In today’s fast-changing world, leaders rightly want to empower employees to take initiative, but that means they then have to act more introverted by asking more questions, listening more, and being more accepting of others’ views. Otherwise, it can lead to a struggle for dominance with followers ultimately becoming disenchanted that their leaders were not listening to them and following their advice. This may be especially important for sales managers. If you’ve risen from an extrovert pool to your current position, you may need to tone down your need to be the center of attention and to always be right.
Even in sales, a profession which seems to be tailor-made for extroverts, the picture is not so clear.
Extroverts have some definite advantages in sales. They are action-oriented, confident, and gregarious. They’re not afraid to make the calls and reach out to high level decision makers, and they have the energy and enthusiasm to entertain and develop strong relationships. They are great networkers.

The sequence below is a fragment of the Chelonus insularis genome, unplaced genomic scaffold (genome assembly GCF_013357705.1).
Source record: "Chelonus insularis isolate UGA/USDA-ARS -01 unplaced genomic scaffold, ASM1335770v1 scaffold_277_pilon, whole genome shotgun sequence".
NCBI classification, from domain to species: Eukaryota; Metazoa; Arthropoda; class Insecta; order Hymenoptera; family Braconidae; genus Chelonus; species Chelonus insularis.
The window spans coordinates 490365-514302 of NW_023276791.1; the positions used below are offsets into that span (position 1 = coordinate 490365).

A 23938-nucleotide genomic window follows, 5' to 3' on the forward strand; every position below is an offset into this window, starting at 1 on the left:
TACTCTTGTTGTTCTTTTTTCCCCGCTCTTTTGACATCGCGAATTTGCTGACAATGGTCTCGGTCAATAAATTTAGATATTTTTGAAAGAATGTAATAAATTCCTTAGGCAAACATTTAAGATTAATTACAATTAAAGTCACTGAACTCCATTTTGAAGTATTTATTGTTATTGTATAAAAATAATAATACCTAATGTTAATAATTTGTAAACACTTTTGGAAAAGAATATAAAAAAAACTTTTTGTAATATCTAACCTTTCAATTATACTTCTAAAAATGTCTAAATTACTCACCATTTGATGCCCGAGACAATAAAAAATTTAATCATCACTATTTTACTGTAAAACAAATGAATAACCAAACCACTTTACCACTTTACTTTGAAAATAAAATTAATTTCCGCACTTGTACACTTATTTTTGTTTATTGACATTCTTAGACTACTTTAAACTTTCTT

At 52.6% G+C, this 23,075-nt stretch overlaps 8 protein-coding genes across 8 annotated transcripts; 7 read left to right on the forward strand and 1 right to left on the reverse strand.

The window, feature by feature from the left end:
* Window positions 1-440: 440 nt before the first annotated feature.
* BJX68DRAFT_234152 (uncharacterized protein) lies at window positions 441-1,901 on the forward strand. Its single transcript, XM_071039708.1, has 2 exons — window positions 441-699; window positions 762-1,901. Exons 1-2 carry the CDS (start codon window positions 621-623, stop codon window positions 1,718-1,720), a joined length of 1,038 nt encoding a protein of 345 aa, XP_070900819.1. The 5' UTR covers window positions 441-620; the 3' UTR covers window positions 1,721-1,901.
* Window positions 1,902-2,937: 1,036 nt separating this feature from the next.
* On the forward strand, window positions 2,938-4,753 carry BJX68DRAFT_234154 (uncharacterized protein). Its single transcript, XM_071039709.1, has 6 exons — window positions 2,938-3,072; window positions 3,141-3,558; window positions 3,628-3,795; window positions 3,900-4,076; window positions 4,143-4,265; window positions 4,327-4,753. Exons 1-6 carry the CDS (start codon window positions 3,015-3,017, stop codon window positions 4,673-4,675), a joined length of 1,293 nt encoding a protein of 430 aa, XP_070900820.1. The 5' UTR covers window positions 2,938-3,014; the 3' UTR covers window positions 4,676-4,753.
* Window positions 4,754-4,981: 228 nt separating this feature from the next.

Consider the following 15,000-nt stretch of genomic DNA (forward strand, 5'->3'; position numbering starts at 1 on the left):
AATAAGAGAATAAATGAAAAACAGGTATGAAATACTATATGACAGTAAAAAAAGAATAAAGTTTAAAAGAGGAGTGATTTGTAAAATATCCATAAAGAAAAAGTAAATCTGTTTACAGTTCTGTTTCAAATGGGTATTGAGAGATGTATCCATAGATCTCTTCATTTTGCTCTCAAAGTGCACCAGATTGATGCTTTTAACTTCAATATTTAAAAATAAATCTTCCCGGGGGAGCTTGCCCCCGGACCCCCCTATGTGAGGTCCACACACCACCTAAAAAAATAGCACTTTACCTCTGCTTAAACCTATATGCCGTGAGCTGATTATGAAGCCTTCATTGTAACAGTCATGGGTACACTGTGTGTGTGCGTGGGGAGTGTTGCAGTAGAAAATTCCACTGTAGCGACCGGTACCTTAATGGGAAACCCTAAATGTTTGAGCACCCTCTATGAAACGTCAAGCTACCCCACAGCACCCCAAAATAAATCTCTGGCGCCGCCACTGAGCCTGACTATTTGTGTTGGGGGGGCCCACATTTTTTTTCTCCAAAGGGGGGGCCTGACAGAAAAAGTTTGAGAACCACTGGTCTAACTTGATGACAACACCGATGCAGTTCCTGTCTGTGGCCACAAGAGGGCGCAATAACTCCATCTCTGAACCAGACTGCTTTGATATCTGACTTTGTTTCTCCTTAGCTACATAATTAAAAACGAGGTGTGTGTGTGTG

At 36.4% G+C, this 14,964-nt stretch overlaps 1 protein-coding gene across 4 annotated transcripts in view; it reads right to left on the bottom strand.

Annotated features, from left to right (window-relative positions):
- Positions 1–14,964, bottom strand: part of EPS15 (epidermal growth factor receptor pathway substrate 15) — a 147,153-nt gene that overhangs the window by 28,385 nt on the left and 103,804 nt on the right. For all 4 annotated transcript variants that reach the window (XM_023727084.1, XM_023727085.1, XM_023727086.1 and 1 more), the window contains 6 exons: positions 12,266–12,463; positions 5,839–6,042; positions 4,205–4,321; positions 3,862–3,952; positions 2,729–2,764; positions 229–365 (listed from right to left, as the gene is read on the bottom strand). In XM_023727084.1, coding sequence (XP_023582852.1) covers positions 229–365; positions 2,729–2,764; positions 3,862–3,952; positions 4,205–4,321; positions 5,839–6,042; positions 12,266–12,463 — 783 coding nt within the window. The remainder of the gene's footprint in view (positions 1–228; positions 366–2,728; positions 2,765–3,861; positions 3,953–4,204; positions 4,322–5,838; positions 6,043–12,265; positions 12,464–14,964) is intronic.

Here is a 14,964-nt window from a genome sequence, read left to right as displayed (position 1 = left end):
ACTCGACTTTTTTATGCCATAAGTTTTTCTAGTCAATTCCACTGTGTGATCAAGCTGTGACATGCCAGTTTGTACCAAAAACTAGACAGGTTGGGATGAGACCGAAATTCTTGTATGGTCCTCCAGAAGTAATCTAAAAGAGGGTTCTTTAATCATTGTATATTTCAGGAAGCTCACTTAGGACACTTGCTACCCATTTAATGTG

And yet, especially in complex systems sales, success comes to those who research the customer’s company, who put together effective opportunity and account plans, who ask questions and listen. Introverts may not like to make cold calls, but they are more likely to create a calling plan and have the dogged discipline to follow it. As one highly successful salesperson says in the book: “I discovered early on that people don’t buy from me because they understand what I’m selling. They buy because they feel understood.”
Because both types have advantages, it stands to reason that the most effective salespeople should combine the best traits of each, or who can flex their style to match the needs of the situation.